the future for grads in PR: an interview with Tony Byng, Leeds University Business School

business cardIt is coming up to that time again.  Dissertations are in, final exams are looming and the prospect of leaving the fun university life that has been a reality for the past few years is becoming more and more real.

But, given the current financial climate™ what are the prospects for today’s graduates?

Rather than come up with a flimsy list of tips (that is the next post) I thought I’d speak to an expert.  Tony Byng used to work with me at The Weber Group before pursuing a career as a lecturer.  He is currently the programme Director for Leeds University Business School’s MA in corporate communications and PR. I asked him what he thought of the industry today and how tough it was for Grads:

… from what I gather, the market is still relatively open for those students who are prepared to ‘put themselves about’ or who have garnered some real experience during their summer vacations. Having said that, we have seen an increase in applications for our marketing-related Masters programmes of between 20-40%… suggesting many are hoping to ride out the economic storm by spending another year in education – if they can afford it!

We have a large Careers Service at Leeds and the University has a very good track record of graduate employment. While the ‘Milk Run’ is rather a sparse affair these days, Leeds is still targeted by many corporate employers – partly due to the quality of its education, but also down to the quality and background of the students we accept.

The issue with PR specifically, is that both agencies and in-house departments appear to be pretty poor at graduate recruitment. I have rarely come across agencies who start a recruitment drive in, say, November… interview in the spring with a view to employing in August/September. Most of them don’t seem to be able to plan that far ahead! And, it’s not just PR – most marketing agencies are the same, apart from the some of the larger ones. Of course, a lack of experience tends to shut the door pretty quickly as well.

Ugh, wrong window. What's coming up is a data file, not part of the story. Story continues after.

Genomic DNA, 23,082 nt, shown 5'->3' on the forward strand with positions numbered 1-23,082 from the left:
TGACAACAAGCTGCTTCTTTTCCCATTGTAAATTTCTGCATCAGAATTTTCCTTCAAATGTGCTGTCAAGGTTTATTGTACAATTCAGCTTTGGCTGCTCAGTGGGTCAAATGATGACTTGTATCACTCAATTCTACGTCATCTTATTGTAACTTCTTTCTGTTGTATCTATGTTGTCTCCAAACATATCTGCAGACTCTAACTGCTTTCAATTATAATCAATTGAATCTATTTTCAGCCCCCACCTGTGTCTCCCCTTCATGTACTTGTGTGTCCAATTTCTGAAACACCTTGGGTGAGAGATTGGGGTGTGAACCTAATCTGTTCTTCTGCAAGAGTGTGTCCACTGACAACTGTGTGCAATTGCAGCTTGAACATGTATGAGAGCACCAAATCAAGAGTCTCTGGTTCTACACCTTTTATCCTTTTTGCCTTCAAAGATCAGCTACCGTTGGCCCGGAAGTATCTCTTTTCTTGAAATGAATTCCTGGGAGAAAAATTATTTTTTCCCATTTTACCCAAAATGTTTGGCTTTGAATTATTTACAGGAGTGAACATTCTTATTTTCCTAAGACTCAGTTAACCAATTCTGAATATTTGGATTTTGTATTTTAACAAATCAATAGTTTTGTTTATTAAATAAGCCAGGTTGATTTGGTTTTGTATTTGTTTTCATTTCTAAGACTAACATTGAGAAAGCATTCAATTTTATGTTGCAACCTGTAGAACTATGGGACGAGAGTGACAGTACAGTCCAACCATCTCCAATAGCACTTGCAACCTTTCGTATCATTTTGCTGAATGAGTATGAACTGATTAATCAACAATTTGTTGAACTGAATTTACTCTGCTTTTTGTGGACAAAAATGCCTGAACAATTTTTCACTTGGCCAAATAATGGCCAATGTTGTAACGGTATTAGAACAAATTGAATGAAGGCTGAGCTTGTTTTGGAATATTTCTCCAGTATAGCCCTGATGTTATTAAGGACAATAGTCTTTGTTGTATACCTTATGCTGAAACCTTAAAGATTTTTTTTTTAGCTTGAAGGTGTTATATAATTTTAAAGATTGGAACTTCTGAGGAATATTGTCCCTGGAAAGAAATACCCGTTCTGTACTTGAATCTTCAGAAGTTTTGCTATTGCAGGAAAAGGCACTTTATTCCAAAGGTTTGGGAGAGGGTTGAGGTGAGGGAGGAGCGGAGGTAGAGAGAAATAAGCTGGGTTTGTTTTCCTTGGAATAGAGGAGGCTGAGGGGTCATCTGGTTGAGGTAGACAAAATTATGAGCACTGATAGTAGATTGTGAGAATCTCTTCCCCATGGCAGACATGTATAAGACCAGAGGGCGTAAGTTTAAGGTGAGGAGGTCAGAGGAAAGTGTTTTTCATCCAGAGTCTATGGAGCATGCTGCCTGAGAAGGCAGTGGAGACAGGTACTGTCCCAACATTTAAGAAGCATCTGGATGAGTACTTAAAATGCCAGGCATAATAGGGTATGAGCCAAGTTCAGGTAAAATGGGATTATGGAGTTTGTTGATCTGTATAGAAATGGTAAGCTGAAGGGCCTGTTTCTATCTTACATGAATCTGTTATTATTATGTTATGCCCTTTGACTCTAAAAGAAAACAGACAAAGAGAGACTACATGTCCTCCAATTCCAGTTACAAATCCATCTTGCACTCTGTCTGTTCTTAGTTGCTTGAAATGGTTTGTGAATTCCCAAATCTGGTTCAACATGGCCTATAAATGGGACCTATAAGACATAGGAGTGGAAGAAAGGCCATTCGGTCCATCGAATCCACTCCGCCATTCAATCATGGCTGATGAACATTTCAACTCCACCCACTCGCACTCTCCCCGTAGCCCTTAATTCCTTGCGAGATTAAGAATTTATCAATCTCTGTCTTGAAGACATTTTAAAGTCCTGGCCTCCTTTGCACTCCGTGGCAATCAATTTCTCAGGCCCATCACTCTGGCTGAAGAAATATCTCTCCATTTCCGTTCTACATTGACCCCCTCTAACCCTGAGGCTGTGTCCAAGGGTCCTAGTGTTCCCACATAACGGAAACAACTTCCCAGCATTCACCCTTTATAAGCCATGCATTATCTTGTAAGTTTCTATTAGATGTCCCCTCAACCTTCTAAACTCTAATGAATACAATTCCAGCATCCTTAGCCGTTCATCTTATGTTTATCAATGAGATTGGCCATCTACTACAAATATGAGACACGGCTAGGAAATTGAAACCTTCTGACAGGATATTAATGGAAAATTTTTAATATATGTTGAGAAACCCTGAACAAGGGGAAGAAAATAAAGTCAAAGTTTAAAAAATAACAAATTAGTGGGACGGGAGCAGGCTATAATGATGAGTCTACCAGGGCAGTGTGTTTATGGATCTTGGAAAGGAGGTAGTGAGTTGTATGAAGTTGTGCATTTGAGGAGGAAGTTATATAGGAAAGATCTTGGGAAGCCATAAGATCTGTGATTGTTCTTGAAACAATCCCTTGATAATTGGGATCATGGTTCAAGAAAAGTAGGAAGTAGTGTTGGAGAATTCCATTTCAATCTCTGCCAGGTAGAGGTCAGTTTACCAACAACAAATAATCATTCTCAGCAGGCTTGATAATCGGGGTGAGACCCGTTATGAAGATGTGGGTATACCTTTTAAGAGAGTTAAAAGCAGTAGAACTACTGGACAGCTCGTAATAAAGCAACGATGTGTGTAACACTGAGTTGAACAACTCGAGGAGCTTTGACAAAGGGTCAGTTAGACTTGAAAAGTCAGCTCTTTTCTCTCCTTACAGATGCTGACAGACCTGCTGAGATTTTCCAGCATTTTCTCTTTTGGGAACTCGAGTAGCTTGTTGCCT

I asked Tony what his advice is for this year’s graduates:

So, my advice to students considering a move in to PR is, perhaps, a little old-fashioned. I tell them to surf the web, read Guardian Media and PR Week, talk to anyone with even the slightest association with PR and encourage them to identify agencies they would like to work for (based on awards, client list, positioning, etc.) and then get on the phone… looking to find out who’s hiring, when they may be hiring and generally selling themselves and trying to get a network going. I even encourage them to ask for internships – even a day shadowing an account team. It’s difficult to say no to someone who appears keen and bright when they offer themselves for free! If they think this sounds too much like hard work, then they’re probably not cut out for the industry anyway!

How does the Uni help PR grads find work?

In terms of the University, I recommend that students look to the careers service for advice on preparing CVs, interview skills and using resources for researching target agencies. I also advise students to look at their whole CV and find something that differentiates them – not a just a rounded CV balancing work and play but something genuinely interesting to talk about. It is difficult for the education sector to do too much more when the industry appears to be less than organised. I would be delighted if you proved me wrong on this last point 😉

To help prove Tony wrong, I will be speaking to PR students at Leeds over the coming few months and we’re also reviewing  how we promote the graduate scheme at Ruder Finn.

Corss posted at Ruder Finn’s blog

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